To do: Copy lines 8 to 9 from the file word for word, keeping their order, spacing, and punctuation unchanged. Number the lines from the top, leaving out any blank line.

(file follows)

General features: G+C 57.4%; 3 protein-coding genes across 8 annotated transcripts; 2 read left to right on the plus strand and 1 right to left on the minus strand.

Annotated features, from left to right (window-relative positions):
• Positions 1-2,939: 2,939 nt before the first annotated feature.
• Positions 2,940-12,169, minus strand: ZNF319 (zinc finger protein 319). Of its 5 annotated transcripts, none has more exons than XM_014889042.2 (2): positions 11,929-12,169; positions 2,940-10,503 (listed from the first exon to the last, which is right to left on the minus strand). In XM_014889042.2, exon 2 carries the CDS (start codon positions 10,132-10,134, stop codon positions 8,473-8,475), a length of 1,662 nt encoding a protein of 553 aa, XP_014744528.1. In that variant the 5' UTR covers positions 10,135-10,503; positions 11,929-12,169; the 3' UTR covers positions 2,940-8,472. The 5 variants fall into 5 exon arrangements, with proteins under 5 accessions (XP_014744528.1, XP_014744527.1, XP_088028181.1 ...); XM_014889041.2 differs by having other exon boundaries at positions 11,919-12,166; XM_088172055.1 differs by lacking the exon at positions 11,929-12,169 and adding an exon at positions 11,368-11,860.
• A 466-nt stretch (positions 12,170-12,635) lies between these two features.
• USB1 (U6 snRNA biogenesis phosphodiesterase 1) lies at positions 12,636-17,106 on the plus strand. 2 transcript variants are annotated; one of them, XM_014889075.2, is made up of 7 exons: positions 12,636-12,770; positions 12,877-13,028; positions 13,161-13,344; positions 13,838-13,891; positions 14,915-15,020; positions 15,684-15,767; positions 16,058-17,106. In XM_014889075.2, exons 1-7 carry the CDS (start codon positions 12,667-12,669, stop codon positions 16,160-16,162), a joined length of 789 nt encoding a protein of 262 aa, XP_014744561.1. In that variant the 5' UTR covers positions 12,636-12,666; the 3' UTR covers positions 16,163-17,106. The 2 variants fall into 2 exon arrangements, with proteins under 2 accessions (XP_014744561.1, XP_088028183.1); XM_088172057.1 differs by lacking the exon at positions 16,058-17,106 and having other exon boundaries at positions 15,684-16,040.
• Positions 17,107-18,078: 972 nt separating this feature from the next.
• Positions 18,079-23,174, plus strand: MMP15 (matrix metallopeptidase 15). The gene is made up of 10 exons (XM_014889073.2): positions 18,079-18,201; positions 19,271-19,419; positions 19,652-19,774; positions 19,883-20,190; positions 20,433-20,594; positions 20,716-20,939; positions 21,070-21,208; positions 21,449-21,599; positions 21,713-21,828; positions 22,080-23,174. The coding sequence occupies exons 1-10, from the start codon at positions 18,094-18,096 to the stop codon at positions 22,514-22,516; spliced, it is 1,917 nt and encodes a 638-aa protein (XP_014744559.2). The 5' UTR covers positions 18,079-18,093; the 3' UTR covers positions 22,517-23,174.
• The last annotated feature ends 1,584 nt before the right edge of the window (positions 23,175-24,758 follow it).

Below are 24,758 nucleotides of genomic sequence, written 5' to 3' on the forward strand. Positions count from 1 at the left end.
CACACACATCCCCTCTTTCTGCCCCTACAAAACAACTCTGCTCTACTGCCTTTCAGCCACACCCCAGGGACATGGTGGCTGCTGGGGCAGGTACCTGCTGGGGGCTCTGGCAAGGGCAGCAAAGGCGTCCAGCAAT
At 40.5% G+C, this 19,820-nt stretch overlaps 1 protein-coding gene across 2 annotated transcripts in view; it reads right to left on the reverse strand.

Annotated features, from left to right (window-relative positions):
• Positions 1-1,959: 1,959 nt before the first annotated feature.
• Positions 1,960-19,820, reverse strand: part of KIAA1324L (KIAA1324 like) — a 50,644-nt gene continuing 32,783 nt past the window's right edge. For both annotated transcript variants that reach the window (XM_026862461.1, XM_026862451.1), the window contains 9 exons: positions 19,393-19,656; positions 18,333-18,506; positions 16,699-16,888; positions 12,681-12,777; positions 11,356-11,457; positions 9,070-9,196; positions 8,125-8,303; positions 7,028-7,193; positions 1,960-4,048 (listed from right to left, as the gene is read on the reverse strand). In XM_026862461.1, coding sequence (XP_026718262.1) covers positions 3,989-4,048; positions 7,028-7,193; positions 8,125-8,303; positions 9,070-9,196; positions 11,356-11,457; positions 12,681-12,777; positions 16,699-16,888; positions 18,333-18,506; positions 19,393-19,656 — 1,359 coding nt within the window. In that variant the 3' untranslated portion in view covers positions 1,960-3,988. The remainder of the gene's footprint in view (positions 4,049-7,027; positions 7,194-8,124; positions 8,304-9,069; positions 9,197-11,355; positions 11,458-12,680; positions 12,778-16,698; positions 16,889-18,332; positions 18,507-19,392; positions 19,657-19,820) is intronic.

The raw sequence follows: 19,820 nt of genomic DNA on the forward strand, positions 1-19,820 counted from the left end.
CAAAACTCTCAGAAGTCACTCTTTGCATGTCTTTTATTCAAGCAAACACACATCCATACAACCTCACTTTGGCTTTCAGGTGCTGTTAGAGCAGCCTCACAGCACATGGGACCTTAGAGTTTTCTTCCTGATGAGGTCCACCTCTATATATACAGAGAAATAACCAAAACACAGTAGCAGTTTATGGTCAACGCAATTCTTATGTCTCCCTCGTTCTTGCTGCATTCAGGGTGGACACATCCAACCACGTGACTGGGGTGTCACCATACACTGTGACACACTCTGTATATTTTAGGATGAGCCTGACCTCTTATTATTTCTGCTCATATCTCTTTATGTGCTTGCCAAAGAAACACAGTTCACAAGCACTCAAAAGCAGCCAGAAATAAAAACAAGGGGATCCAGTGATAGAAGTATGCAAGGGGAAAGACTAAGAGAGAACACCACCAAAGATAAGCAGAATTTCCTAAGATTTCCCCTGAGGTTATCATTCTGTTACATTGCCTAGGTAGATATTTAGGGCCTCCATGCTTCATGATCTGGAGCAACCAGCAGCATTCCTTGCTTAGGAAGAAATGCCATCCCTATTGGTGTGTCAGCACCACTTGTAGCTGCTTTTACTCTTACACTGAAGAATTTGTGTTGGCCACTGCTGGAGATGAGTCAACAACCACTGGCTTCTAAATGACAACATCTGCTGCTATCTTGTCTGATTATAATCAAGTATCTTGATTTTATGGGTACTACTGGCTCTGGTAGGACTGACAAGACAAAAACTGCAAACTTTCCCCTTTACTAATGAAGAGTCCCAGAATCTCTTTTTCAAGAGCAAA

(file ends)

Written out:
• Positions 18,079-23,174, plus strand: MMP15 (matrix metallopeptidase 15). The gene is made up of 10 exons (XM_014889073.2): positions 18,079-18,201; positions 19,271-19,419; positions 19,652-19,774; positions 19,883-20,190; positions 20,433-20,594; positions 20,716-20,939; positions 21,070-21,208; positions 21,449-21,599; positions 21,713-21,828; positions 22,080-23,174. The coding sequence occupies exons 1-10, from the start codon at positions 18,094-18,096 to the stop codon at positions 22,514-22,516; spliced, it is 1,917 nt and encodes a 638-aa protein (XP_014744559.2). The 5' UTR covers positions 18,079-18,093; the 3' UTR covers positions 22,517-23,174.
• The last annotated feature ends 1,584 nt before the right edge of the window (positions 23,175-24,758 follow it).